A shunning of nuclear energy could result in yet more carbon emissions, according to experts.
Atmospheric concentrations of CO2 have never been higher in human history. Devastating climate anomalies are going to become more commonplace in years to come, with extreme heatwaves already bringing scorching temperatures in countries like India this year, putting the health and lives of many thousands of people at risk.
This summer’s global heatwaves are just the latest reminder that the need for large-scale decarbonization is more pressing than ever. Renewables are thankfully gaining ground across much of the planet, but despite being the fastest-growing energy sector, a new International Energy Agency report has determined renewables will account for only 30% of global energy capacity by 2023. In coming years, “renewables are forecast to meet more than 70% of global electricity generation growth, led by solar PV and followed by wind, hydropower, and bioenergy,” the IEA explains. “Hydropower remains the largest renewable source, meeting 16% of global electricity demand by 2023, followed by wind (6%), solar PV (4%), and bioenergy (3%).”
Nuclear power, the world’s second-largest low-carbon energy source (behind hydropower), accounts for 10% of global energy generation. The 452 nuclear reactors currently in operation worldwide provided 2,700 TWh of electricity last year. “In advanced economies, nuclear has long been the largest source of low-carbon electricity, providing 18% of supply in 2018,” the IEA notes in a new report, called Nuclear Power in a Clean Energy System, the first such report by the agency on nuclear energy in two decades.
Yet despite its pivotal role in countries such as the United States and Japan, the overall share of nuclear is on the decline outside of a handful of countries, most notably China and Russia. Those two countries account for most of the 11.2 GW of new global nuclear capacity last year. The energy agency warns this projected decline in nuclear power should be highly concerning to those worried about the progress of CO2 emissions reductions efforts. Ageing plants are beginning to close down “partly because of policies to phase them out but also as a result of economic and regulatory factors,” the IEA observes.
“Without policy changes, advanced economies could lose 25% of their nuclear capacity by 2025, and as much as two-thirds of it by 2040,” it adds. “The lack of further lifetime extensions of existing nuclear plants and new projects could result in an additional 4 billion tonnes of CO2 emissions.”
This sharp uptick in emissions boils down to one simple, disturbing fact: coal and other fossil fuels, rather than renewable energies, will in many cases end up taking the place of decommissioned nuclear plants. “Without an important contribution from nuclear power, the global energy transition will be that much harder,” notes Dr. Fatih Birol, the IEA’s executive director. Birol, a Turkish economist and energy expert, calls the ongoing phasing-out of nuclear “the most urgent policy challenge today” in climate change mitigation efforts.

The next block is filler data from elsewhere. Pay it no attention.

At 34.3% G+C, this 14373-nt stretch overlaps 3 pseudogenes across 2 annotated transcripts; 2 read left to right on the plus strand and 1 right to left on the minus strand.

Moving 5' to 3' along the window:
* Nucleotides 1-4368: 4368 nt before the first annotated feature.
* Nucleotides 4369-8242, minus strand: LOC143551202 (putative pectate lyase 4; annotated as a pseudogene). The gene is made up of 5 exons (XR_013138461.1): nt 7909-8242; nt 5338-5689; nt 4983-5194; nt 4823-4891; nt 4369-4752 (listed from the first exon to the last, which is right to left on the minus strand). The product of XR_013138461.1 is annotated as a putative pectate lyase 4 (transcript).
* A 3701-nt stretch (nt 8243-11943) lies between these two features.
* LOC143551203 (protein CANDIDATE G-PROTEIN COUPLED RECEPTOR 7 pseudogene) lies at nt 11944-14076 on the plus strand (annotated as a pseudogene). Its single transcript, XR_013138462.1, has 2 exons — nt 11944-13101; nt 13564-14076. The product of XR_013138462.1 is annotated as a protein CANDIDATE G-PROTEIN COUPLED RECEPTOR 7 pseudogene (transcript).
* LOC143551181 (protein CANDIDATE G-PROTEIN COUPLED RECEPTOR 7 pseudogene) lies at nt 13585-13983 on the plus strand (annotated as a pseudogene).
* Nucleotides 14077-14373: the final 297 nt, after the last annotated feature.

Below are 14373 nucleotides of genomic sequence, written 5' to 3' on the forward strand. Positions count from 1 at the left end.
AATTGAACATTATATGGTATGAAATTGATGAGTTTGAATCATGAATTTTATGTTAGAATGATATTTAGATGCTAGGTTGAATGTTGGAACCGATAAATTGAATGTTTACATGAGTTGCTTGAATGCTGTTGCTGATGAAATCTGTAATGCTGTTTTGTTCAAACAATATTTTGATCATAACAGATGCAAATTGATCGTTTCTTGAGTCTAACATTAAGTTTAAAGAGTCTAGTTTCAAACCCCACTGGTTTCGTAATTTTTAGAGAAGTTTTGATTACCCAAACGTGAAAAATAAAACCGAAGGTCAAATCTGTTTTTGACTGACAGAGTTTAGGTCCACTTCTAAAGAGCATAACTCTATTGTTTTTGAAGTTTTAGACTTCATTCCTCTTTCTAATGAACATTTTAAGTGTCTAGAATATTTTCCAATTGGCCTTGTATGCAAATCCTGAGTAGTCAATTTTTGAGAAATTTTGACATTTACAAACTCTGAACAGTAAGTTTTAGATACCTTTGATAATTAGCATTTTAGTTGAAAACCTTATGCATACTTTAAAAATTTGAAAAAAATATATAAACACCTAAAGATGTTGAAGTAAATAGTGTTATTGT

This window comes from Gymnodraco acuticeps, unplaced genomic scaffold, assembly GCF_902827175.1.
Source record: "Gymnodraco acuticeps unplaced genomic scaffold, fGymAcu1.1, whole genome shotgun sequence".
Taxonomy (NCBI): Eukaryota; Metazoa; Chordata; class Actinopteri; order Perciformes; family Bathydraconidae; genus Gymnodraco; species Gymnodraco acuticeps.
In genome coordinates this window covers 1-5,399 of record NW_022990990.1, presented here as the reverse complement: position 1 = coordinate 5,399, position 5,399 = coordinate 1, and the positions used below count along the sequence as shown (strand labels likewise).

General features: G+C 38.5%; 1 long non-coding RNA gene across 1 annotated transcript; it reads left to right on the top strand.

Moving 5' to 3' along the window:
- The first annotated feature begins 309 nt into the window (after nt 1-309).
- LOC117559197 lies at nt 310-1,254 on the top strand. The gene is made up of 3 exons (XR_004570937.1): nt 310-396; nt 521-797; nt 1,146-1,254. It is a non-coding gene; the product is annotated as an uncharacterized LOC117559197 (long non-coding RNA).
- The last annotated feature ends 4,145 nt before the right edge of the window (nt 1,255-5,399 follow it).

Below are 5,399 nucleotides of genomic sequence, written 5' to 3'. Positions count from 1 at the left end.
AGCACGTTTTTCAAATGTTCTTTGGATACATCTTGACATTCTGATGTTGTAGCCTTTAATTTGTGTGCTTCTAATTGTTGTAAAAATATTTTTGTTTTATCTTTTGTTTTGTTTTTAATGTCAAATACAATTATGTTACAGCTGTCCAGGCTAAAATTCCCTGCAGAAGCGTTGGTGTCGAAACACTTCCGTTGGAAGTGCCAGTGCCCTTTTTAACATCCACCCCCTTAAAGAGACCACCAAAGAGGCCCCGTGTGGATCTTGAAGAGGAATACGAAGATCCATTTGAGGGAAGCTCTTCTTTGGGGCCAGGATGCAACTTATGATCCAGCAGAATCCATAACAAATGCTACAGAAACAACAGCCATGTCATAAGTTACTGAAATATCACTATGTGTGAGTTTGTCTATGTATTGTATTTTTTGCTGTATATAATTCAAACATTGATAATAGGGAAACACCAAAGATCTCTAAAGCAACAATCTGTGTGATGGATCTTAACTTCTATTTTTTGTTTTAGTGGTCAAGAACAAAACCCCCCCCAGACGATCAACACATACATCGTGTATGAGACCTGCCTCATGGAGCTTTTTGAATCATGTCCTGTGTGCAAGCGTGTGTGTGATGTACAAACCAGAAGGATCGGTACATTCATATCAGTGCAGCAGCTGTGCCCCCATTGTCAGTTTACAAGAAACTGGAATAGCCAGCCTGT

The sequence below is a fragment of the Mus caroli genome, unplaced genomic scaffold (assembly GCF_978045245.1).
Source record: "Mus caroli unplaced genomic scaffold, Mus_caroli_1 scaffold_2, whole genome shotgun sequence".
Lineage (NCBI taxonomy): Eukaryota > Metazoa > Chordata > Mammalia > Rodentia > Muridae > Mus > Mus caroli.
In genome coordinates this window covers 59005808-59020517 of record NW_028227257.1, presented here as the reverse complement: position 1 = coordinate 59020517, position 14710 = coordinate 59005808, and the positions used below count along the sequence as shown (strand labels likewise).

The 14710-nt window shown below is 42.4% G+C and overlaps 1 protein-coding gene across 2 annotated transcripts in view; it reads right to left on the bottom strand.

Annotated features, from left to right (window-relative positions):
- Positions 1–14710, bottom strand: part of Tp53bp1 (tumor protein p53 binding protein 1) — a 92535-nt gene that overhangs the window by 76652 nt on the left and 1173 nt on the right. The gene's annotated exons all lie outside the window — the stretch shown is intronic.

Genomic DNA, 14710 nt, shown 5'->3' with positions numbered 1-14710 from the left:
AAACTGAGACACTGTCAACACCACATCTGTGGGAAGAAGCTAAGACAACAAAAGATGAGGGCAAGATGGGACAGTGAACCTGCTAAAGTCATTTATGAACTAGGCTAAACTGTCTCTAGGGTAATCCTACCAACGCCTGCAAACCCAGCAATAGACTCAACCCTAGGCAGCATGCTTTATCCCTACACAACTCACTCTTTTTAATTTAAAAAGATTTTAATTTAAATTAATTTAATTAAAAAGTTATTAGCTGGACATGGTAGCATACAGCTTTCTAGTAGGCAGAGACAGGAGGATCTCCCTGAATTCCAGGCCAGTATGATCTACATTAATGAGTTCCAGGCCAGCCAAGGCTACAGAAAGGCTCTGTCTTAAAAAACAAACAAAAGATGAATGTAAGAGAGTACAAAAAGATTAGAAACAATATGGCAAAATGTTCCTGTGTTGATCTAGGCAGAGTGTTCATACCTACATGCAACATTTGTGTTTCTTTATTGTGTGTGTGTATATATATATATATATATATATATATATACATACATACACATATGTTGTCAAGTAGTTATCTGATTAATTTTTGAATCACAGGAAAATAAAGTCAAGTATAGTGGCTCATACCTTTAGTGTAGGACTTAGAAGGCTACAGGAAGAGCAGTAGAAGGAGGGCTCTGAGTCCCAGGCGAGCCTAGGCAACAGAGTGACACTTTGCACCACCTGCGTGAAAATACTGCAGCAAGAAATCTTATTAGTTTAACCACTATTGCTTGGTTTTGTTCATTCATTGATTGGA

“Alongside renewables, energy efficiency and other innovative technologies, nuclear can make a significant contribution to achieving sustainable energy goals and enhancing energy security,” Birol elucidates. “But unless the barriers it faces are overcome, its role will soon be on a steep decline worldwide, particularly in the United States, Europe and Japan.”
Diminishing profit margins in highly competitive energy markets, including the U.S., have placed several nuclear plants at risk of shutting down far earlier than originally planned, even though some experts argue nuclear energy is more economically competitive than the conventional wisdom lets on. In a Financial Times piece published earlier this year, Jonathan Ford demonstrated that the supposed price differences between nuclear and offshore wind capacity in the United Kingdom are far smaller than they appear at first glance, with wind power’s hidden costs including the need for a substantial of backup power generation capacity; 1 GW of wind power generation, Ford explains, would require 2 GW of wind capacity and almost 1 GW of (gas-fired) backup power.
Dr. Kirill Komarov, a deputy director at the Russian nuclear operator Rosatom, has pointed out that nuclear builds achieve economies of scale when a design is employed across multiple projects. Komarov, like the IEA, also argues that the real competitor for nuclear capacity isn’t renewables – it’s coal.
That helps explain why the IEA sees setbacks to nuclear power as troubling for effective climate change mitigation. Renewables would have to be deployed at unprecedented levels to keep up with this shortfall. “In the past 20 years, wind and solar PV capacity has increased by about 580 gigawatts in advanced economies,” the agency explains. “But over the next 20 years, nearly five times that amount would need to be added. Such a drastic increase in renewable power generation would create serious challenges in integrating the new sources into the broader energy system.”
Without that clean baseload, energy transitions in advanced economies would also come with a hefty price tag: $1.6 trillion in additional investment over two decades. That would mean higher electricity bills for most consumers, since large-scale transitions to renewables often lead to significant hikes in electricity prices.
That, Birol says, is why nuclear should play a key role in future energy plans: “Electricity market desig[s] must value the environmental and energy security attributes of nuclear power and other clean energy sources [in tandem].” Otherwise, the fossil fuels responsible for creating this moment of crisis could dig us even further into it.